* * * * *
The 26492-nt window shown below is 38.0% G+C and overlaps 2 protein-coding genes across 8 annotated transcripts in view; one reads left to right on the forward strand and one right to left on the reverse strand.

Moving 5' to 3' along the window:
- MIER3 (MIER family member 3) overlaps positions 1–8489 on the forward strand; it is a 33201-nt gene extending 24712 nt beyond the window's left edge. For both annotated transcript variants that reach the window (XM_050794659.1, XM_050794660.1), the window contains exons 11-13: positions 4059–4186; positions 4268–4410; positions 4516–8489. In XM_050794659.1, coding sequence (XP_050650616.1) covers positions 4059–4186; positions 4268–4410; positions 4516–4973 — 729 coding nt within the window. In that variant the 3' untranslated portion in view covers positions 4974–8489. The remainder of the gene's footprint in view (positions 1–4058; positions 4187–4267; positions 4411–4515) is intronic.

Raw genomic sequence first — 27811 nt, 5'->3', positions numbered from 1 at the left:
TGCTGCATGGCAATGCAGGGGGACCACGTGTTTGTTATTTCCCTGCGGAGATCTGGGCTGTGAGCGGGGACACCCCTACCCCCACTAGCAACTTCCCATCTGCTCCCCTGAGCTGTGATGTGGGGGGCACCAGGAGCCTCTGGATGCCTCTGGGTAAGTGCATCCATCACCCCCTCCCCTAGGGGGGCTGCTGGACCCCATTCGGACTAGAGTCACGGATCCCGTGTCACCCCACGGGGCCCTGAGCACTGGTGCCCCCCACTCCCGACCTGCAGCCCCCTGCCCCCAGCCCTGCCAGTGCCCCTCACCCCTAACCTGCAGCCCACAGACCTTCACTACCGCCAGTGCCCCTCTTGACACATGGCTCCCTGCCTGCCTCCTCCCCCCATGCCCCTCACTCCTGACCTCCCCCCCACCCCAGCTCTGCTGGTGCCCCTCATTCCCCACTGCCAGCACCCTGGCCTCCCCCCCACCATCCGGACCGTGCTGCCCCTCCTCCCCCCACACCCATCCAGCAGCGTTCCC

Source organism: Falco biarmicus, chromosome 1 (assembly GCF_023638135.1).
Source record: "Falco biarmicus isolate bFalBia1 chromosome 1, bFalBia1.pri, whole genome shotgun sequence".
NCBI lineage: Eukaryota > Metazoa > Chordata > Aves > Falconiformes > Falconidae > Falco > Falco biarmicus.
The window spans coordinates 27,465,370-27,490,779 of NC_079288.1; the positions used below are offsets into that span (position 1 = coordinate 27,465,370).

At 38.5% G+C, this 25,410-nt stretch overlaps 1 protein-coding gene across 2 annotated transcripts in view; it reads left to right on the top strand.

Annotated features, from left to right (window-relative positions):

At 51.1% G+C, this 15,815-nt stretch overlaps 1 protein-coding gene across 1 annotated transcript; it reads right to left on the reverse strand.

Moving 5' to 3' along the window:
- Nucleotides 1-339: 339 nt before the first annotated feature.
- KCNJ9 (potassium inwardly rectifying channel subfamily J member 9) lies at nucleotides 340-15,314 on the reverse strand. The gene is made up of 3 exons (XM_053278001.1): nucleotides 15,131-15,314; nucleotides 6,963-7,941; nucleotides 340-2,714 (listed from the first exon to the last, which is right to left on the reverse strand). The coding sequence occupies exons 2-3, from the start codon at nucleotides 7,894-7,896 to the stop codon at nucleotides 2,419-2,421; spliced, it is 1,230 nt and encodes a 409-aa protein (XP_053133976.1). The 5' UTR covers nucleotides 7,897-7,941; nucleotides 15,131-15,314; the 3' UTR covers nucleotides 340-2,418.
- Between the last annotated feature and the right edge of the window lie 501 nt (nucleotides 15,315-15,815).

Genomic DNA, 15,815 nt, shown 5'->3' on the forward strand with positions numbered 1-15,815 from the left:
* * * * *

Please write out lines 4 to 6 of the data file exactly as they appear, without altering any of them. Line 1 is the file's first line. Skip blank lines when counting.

Raw genomic sequence first — 27811 nt, 5'->3', positions numbered from 1 at the left:
TGCTGCATGGCAATGCAGGGGGACCACGTGTTTGTTATTTCCCTGCGGAGATCTGGGCTGTGAGCGGGGACACCCCTACCCCCACTAGCAACTTCCCATCTGCTCCCCTGAGCTGTGATGTGGGGGGCACCAGGAGCCTCTGGATGCCTCTGGGTAAGTGCATCCATCACCCCCTCCCCTAGGGGGGCTGCTGGACCCCATTCGGACTAGAGTCACGGATCCCGTGTCACCCCACGGGGCCCTGAGCACTGGTGCCCCCCACTCCCGACCTGCAGCCCCCTGCCCCCAGCCCTGCCAGTGCCCCTCACCCCTAACCTGCAGCCCACAGACCTTCACTACCGCCAGTGCCCCTCTTGACACATGGCTCCCTGCCTGCCTCCTCCCCCCATGCCCCTCACTCCTGACCTCCCCCCCACCCCAGCTCTGCTGGTGCCCCTCATTCCCCACTGCCAGCACCCTGGCCTCCCCCCCACCATCCGGACCGTGCTGCCCCTCCTCCCCCCACACCCATCCAGCAGCGTTCCC

Source organism: Falco biarmicus, chromosome 1 (assembly GCF_023638135.1).